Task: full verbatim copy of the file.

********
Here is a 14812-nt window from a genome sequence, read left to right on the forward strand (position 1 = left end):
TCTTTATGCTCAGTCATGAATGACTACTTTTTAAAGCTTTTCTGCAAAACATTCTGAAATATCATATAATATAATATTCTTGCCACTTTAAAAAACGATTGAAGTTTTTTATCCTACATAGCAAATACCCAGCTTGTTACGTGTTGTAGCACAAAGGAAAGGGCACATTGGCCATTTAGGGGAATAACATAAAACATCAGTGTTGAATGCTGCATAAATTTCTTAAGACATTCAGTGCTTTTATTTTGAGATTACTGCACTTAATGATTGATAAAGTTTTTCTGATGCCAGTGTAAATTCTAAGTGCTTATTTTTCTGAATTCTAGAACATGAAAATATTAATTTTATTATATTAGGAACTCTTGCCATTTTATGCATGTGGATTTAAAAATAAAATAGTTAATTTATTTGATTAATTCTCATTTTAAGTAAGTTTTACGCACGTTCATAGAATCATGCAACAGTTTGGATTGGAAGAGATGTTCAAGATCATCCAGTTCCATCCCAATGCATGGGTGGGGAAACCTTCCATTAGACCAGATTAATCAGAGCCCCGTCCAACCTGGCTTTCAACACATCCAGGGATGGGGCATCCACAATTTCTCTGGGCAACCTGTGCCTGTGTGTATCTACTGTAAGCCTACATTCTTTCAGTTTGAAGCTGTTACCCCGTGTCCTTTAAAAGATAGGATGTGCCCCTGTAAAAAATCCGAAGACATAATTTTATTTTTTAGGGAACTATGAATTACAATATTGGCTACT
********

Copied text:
Here is a 14812-nt window from a genome sequence, read left to right on the forward strand (position 1 = left end):
TCTTTATGCTCAGTCATGAATGACTACTTTTTAAAGCTTTTCTGCAAAACATTCTGAAATATCATATAATATAATATTCTTGCCACTTTAAAAAACGATTGAAGTTTTTTATCCTACATAGCAAATACCCAGCTTGTTACGTGTTGTAGCACAAAGGAAAGGGCACATTGGCCATTTAGGGGAATAACATAAAACATCAGTGTTGAATGCTGCATAAATTTCTTAAGACATTCAGTGCTTTTATTTTGAGATTACTGCACTTAATGATTGATAAAGTTTTTCTGATGCCAGTGTAAATTCTAAGTGCTTATTTTTCTGAATTCTAGAACATGAAAATATTAATTTTATTATATTAGGAACTCTTGCCATTTTATGCATGTGGATTTAAAAATAAAATAGTTAATTTATTTGATTAATTCTCATTTTAAGTAAGTTTTACGCACGTTCATAGAATCATGCAACAGTTTGGATTGGAAGAGATGTTCAAGATCATCCAGTTCCATCCCAATGCATGGGTGGGGAAACCTTCCATTAGACCAGATTAATCAGAGCCCCGTCCAACCTGGCTTTCAACACATCCAGGGATGGGGCATCCACAATTTCTCTGGGCAACCTGTGCCTGTGTGTATCTACTGTAAGCCTACATTCTTTCAGTTTGAAGCTGTTACCCCGTGTCCTTTAAAAGATAGGATGTGCCCCTGTAAAAAATCCGAAGACATAATTTTATTTTTTAGGGAACTATGAATTACAATATTGGCTACT